Outcome Accountability Process
What is the Outcome Accountability Process?
Identifying Your Service Strategy
What is it you’re planning to do? Are you implementing an evidence-based model with well-established protocols and guidelines for each activity? Or are you innovating, trying out a new set of activities for which no ‘road map’ exists? Maybe your service strategy combines a variety of activities, some with established curricula and some of your own invention. Gather all the information you can and consider all the relevant aspects of what you are planning. (Hint: If you are implementing an evidence-based program, there are likely Logic Models available to help you with your preparation.) Be clear about what all fits into your program.
Outcome accountability is a process of multiple steps, briefly summarized below. Understanding the process will help you to plan and implement an evaluation process that works for your program.
When you’ve worked through this step, you are ready to begin developing your Logic Model. You will likely make several revisions as you work through the various steps below.
Developing a Logic Model
Your program’s logic model is the vital conceptual tool that links the needs of the people you work with, what you know from research and experience, the results (or outcomes) you want to achieve, the way you will work together to get those results, and the methods you will use to find out if those results are being achieved. More details on a logic model can be seen in our section on What is a Logic Model?
Choosing Evaluation Methods & Tools
Once you have identified your service or program model (strategy) and the desired results, you need to choose the methods you will use to track activities and progress. Measurement tools can be as simple and basic as staff observation forms and participant satisfaction surveys, or they may include more complicated methods like standardized tests. A variety of surveys and measurement tools are described on the Compendium of Annotated Measurement Tools page.
Consider collecting both quantitative and qualitative data. While quantitative data, which come in the form of numbers, graphs, derived scores and statistics, tell whether or how often something occurred, qualitative data, which come in the form of spoken or written words or photographs, tell why and how something occurred. To learn more about qualitative evaluation, click here to link with the guide: Using Qualitative Data in Program Evaluation: Telling the Story of a Prevention Program.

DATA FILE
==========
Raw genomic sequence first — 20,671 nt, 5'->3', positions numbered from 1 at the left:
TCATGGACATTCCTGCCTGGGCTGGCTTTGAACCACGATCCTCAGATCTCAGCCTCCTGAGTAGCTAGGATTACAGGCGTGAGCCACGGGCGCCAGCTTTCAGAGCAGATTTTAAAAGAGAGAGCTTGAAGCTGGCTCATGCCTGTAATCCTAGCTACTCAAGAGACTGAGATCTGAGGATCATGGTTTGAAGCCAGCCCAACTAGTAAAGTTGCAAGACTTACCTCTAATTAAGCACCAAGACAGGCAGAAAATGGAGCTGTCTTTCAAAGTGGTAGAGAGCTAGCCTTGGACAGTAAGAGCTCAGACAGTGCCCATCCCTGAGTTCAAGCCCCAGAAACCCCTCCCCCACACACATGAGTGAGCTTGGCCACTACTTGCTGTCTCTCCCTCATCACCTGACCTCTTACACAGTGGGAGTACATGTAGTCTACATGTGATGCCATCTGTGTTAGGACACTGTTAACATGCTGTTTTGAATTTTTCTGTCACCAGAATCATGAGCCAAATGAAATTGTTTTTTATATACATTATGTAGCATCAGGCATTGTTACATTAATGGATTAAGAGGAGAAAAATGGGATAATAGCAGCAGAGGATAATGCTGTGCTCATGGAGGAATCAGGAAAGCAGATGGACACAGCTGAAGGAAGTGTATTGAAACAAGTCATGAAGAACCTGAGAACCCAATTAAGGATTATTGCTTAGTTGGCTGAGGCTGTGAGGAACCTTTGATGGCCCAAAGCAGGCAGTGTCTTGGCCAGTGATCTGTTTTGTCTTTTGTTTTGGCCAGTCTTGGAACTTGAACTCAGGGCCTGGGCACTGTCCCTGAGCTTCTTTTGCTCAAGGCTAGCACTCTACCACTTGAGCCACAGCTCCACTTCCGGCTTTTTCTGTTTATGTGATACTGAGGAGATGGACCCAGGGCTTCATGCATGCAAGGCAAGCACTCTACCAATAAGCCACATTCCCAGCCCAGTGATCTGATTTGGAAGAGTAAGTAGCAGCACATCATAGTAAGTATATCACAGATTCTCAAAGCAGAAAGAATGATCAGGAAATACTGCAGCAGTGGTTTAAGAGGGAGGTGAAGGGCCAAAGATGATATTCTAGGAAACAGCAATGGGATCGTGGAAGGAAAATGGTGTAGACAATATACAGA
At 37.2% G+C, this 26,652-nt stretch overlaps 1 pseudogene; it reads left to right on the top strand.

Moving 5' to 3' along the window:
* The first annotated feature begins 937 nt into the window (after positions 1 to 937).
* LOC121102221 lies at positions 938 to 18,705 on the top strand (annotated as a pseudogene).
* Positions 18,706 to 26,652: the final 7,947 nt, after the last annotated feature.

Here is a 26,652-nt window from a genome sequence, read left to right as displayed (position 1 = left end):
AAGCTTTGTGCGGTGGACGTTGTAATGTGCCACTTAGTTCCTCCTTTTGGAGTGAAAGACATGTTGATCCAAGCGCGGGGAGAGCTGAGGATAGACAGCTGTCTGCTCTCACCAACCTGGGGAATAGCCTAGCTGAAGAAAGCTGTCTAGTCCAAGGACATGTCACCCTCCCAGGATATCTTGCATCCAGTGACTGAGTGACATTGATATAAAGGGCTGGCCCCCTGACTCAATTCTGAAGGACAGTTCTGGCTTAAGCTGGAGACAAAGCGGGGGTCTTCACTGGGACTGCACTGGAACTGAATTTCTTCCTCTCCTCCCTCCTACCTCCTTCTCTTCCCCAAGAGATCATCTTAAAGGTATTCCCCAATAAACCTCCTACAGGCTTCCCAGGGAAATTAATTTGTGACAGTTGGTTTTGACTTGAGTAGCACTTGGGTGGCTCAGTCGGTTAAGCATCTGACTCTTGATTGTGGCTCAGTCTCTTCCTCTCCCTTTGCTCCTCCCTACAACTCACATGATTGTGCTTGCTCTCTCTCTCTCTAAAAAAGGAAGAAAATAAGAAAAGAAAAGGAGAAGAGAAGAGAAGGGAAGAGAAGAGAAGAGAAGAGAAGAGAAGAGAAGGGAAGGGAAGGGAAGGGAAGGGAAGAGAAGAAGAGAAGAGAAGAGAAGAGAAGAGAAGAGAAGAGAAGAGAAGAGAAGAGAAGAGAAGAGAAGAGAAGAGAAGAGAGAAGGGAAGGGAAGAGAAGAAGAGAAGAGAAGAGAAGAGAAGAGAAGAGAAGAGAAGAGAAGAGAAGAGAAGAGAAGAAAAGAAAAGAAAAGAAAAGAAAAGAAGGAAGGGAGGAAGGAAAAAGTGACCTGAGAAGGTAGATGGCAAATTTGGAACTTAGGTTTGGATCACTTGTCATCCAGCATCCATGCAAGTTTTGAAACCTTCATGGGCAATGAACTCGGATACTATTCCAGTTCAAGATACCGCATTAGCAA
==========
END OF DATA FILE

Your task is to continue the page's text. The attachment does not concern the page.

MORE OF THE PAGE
Developing an Evaluation Implementation Plan
Once a logic model has been developed and your evaluation methodology and tools have been carefully selected, it is important to have a clear plan that details the steps involved in implementing your evaluation. This is a complex process that may take a great deal of time and effort. A solid plan is usually the result of a team effort that involves stakeholders, including parent-consumers.
Your evaluation plan should anser - at a minimum - the following questions:
What training is required to prepare for the data collection and management process?
Who is responsible for data collection? How will it be collected and when?
How will you prepare your participants for the evaluation process?
Who will manage the data and how will it be kept secure?
Who will be involved in analyzing and interpreting data?
How will you report your findings and to whom?
What process will be used to adjust services and activities based on evaluation findings?
Documenting Program Implementation
As a part of evaluating your program, you need to have a clear picture of what exactly is happening in its implementation. Documenting your program’s activities and services involves being able to clearly identify the steps that were taken as part of the implementation, in what manner and sequence. Where did the steps conform to your plan and where did they differ?
- Documenting how your program was implemented is important to knowing whether it “worked.” A program can fall short of its desired outcomes for a variety of reasons, but here are two common ones: either your ideas about the cause of the problem and the best strategies for solving it were wrong, or they were right, but the program was not implemented as it was intended. This issue is particularly important when implementing evidence-based programs, where being able to achieve the predicted results is based on delivering the program with fidelity to the model. But it also holds for other programs. How do you know what to attribute your successes to if you are not clear on what actually happened? Well-documented implementation is key to achieving an evaluation that can tell you not only if you are achieving desired results, but how to continually improve your services.
Once you have collected and analyzed your data and begun to interpret the findings, you will begin to have a picture of what progress has occurred. An important next step is to write up the results and report back to stakeholders - the people such as staff, participants, funders and community members who have a reason to care about your program and its outcomes. To read this resource, click on the title above.
To complete the cycle, the feedback from your evaluation process should be used to identify and begin working toward program improvements. What you have learned about your outcomes will help you to secure funding and community support, and will also inform both future program plans and the next cycle of your outcome evaluation process. To read this resource, click on the title above.